Eventually, after coding nearly 10,000 excerpts of data, we concluded that although we found distinctive cultures and practices in high-performing schools, distinctions between London schools and those elsewhere did not constitute a conclusive explanation of any remaining effect.
Fortunately, the DfE did not just fund one study and, as 2020 drew to a close, Lessof et al., gave us the Christmas gift of a whole new ream of analysis. Their fascinating report explores attainment and progress, both in 2006 and in 2015 using evidence from the Longitudinal Study of Young People in England (LSYPE).
A whole new level of analysis
Lessof and her colleagues focus on the role of ‘structural’ and ‘agency’ factors.
According to their paper, structural factors include:
- Ethnicity, language and immigration status (considered separately and together);
- School characteristics;
- Area deprivation; and,
- Pupil and family characteristics.
The authors consider these to be “relatively immutable.”
Next, they add in agency factors, such as:
- Homework completion;
- Risky behaviours;
- Self-belief; and,
Their rationale is that if the effect of structural factors falls when you add in a related agency factor, it provides a hint that the structural factor might be ‘mediated by’ the agency factor.
In other words, if the effect of ethnicity drops when you add in homework completion (as it does), then part of the reason ethnicity explains so much of the London advantage might be that pupils from certain ethnic groups are more conscientious about doing their homework (or that this homework completion is a handy indicator of some sort of ‘pro-school attitude’).
The study concludes that a powerful cocktail of pupil and parent expectations and aspirations, homework completion rates and low rates of involvement in risky behaviours largely explain London’s progress advantage in 2006.A powerful cocktail of pupil and parent expectations and aspirations, homework completion rates and low rates of involvement in risky behaviours largely explain London’s progress advantage in 2006 Click To Tweet
Changing determinants of attainment
The study’s comparison between 2006 and the state of affairs roughly a decade later is particularly useful, and the differences are striking.
Back in 2006, differences in truancy and risky behaviours between disadvantaged London pupils and those in the rest of England accounted for a sixth of the London advantage in attainment (something which might come as a surprise to anyone associating these behaviours with the big-bad city). However, as levels of truancy and risky behaviours declined across the country, these factors’ contribution to London’s attainment premium fell to almost zero. On the flipside, worsening area-deprivation (i.e. increased poverty) served to depress attainment in the capital.Low rates of risky behaviours like truancy in London compared to elsewhere might come as a surprise to those picturing a big bad city Click To Tweet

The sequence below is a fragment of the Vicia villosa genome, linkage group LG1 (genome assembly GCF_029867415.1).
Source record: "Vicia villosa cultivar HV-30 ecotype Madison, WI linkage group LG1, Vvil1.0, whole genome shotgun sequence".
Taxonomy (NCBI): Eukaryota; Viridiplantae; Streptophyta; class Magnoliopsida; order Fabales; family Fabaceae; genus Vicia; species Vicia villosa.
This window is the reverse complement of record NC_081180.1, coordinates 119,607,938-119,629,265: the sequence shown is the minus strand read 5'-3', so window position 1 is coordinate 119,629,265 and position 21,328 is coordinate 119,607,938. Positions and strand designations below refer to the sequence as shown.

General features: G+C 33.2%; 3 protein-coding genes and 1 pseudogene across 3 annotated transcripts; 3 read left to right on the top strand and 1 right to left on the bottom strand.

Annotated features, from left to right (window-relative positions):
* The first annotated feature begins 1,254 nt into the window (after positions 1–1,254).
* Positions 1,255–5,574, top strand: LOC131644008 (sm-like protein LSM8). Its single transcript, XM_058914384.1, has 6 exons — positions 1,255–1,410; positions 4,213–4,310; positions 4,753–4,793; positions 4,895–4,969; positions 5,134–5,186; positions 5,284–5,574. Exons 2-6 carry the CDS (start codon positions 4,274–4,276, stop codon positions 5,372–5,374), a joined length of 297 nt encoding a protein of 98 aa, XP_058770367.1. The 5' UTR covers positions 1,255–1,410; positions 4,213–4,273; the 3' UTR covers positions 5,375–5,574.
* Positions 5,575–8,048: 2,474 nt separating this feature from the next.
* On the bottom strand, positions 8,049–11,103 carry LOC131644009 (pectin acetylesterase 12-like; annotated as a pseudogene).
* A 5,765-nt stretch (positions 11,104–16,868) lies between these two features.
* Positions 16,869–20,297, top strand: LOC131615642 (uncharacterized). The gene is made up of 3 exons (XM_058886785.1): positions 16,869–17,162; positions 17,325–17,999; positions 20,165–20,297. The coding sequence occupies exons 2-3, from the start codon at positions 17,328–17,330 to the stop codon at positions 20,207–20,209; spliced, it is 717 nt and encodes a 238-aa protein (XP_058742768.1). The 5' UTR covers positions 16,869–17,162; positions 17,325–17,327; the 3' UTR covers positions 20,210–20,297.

While Lessof et al.’s report primarily focuses on factors that do explain the London advantage, right at the end, there’s also a fascinating list of factors that do not. These include:
- Involvement in extra curricula activities
- Family life
- Self-reported school experiences such as relationships with teachers and bullying.
This latest study won’t be the final word in the saga of explaining the London advantage. In fact it raises a number of questions and the data can always be cut any number of different ways; CfEY’s recent study with Manchester Metropolitan University suggests that absence rates at Key Stage Three are closely linked to declining progress amongst disadvantaged pupils as they transition to secondary school. Lessof et al.’s treatment of unauthorised absence as a “relatively immutable” structural factor therefore seems somewhat defeatist as it is exactly the sort of lever schools and other agencies could work to change.
Similarly, if homework really is so important (causally or as a proxy for something else, we don’t know), what role might there be for schools here?
These questions matter deeply because they shape the ‘so what?’ for schools. If it’s the pro-school attitudes and behaviours linked to ethnicity that explain the London advantage, then we might want to revisit how these attitudes and behaviours might be nurtured. Doing so comes with a note of caution though, since researchers like Stephen Gorard and Beng Huat See have shown that interventions in this area (of “AABs”) are a real minefield when it comes to evidence.
Ultimately, more research is almost always needed, but Lessof and her colleagues have certainly provided a compelling new chapter in this most enduring of sagas.